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The problem:

Given an urn with $N$ balls of varying weights, with a mean (or median, in case of an ordinal variable) weight of $x$. The weights of all of the balls in the urn are known. If we were to draw a sample of $m$ balls without replacement (all balls are equally likely to be drawn), what is the probability that the sample will have a mean (or median, in case of an ordinal variable) of $x$ or more?

My question:

What would be the appropriate statistical method/test to answer this question?

Given its similarity to the Hypergeometric Test problem (where instead of weighted balls we have balls of different colors, and we measure the probability to draw $n$ or more of a specific color out of a sample of $m$), is there a known probability distribution that describes the probability of mean/median $x$ in $m$ draws without replacement?

Thanks in advance, Guy.

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  • $\begingroup$ This works best if you ask one well-focused question at a time. So I will try to answer one of your questions. $\endgroup$ – BruceET Jun 1 '20 at 22:26
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Suppose an urn has 1000 balls of varying weight. In this population of 2000, the mean weight is 20g. Now you sample $n = 100$ balls without replacement.

Because you are sampling less than 10% of the population, the observations will be nearly independent. Then you could use a 95% confidence interval based on mean weight of your 100 balls covers the population mean $\mu = 20.$ (If you take out too many of the balls without replacement, the ones chosen toward the end are limited by what has already been taken away, so dependence starts to be an issue.)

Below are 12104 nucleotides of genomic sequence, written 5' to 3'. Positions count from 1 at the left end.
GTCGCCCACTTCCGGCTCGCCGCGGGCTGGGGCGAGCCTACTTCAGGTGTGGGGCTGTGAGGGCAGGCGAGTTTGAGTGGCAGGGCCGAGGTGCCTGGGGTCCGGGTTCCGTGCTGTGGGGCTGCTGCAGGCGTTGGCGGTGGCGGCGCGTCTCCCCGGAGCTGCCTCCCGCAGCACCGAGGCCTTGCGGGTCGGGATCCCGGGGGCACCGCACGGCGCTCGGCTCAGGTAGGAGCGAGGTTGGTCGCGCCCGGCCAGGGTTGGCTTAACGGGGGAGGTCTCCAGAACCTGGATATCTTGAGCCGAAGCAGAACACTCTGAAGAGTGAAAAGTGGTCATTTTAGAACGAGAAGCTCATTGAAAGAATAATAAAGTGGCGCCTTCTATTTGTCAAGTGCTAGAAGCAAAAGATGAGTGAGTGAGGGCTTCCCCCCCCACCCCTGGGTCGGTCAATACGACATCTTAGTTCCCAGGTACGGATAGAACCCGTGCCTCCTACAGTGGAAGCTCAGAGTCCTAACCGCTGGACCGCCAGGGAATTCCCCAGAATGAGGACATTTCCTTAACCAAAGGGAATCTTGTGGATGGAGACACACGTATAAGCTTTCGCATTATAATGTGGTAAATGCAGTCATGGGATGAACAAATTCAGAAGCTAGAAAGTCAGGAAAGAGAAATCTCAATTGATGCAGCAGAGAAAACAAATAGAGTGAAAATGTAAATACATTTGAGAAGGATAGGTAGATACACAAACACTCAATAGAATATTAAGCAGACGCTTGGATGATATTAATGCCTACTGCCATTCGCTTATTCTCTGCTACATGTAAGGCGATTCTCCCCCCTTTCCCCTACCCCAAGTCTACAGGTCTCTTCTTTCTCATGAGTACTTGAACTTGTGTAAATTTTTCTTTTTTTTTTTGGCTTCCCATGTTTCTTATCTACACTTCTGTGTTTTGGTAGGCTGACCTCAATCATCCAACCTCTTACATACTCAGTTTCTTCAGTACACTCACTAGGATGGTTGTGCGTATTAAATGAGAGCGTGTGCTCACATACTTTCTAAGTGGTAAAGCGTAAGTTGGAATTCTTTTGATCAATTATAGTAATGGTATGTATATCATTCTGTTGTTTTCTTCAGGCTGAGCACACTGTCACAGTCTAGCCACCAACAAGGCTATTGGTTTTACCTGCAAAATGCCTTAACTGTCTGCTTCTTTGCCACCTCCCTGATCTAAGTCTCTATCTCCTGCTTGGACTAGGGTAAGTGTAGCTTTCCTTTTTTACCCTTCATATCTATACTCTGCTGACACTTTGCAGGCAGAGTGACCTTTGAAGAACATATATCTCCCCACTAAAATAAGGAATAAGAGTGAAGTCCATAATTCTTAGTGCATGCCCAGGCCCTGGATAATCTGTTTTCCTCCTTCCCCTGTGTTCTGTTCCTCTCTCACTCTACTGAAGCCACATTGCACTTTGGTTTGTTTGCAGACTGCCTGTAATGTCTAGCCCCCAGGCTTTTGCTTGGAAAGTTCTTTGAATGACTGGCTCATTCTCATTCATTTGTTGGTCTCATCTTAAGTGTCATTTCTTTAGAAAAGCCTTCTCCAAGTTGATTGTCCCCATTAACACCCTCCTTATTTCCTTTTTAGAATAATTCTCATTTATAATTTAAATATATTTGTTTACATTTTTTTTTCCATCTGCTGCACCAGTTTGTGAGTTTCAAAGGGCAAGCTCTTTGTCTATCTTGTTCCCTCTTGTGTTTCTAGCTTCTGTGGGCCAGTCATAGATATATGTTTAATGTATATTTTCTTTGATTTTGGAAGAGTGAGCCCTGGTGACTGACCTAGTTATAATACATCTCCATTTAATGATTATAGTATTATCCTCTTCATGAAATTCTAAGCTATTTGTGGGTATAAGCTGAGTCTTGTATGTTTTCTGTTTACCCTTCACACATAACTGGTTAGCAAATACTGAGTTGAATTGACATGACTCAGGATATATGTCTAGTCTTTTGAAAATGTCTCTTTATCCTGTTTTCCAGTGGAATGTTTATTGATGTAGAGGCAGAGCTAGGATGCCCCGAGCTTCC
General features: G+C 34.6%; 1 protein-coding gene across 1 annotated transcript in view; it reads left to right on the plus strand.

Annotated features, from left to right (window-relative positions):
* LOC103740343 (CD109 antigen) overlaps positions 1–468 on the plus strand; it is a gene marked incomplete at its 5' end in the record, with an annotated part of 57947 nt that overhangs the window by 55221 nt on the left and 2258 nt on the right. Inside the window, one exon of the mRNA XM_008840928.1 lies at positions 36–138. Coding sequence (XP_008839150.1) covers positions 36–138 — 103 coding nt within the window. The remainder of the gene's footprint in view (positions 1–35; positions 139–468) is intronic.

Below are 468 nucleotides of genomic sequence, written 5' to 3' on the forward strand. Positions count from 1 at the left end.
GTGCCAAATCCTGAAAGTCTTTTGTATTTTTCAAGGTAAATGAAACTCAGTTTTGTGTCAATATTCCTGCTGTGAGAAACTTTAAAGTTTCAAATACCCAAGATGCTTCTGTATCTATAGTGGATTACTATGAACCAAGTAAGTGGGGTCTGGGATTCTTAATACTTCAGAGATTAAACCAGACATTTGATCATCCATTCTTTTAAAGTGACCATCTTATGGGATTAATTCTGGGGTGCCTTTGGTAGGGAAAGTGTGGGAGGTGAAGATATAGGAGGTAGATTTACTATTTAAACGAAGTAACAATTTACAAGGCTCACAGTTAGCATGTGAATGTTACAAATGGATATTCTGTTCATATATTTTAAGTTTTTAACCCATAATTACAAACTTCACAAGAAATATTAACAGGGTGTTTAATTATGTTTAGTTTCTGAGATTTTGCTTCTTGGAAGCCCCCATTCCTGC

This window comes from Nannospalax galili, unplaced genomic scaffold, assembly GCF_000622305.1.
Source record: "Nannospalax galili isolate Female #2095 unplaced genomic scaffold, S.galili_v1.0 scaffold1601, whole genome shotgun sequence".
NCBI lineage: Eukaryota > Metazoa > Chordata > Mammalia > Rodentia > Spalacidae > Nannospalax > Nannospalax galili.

The formula for the 95% CI is $\bar X \pm 1.984S/\sqrt{n}$, where $1.984$ cuts probability $0.925$ from the upper tail of Student's t distribution with degrees of freedom $\nu = n-1 = 99.$ (Computation in R.)

qt(.975, 99)
[1] 1.984217

Here is a simulation in R statistical software:

set.seed(601)
urn = round(rnorm(2000, 20, 5))  # make population
mean(urn)
[1] 19.9645                      # urn has very nearly mean 20

x = sample(urn, 100)             # sample of 100 from population
mean(x)-1.984*sd(x)/sqrt(100)    
[1] 18.60179                     # lower confidence limit
mean(x)+1.984*sd(x)/sqrt(100)
[1] 20.45821                     # upper confidence limit
t.test(x)$conf.int 
[1] 18.60169 20.45831            # 95% CI from t.test procedure
 attr(,"conf.level")             #  ... with less rounding
 [1] 0.95

There is a 50-50 chance that $\bar X$ of the sample will be above (or below) the population mean $\mu = 20.$ Among samples of size $n = 100$ from this urn over the long run 95% of them will make confidence intervals that contain $20.$ Ours was one of the 95% of 'lucky' CIs.

Here are simulation results from $100\,000$ samples of size 100 from such urns with 2000 balls averaging 20g. Very nearly half of the samples had averages at or below 20g.

set.seed(2020)
a = replicate(10^5, mean(sample(rnorm(2000, 20, 5), 100)))
mean(a <= 20)
[1] 0.50217
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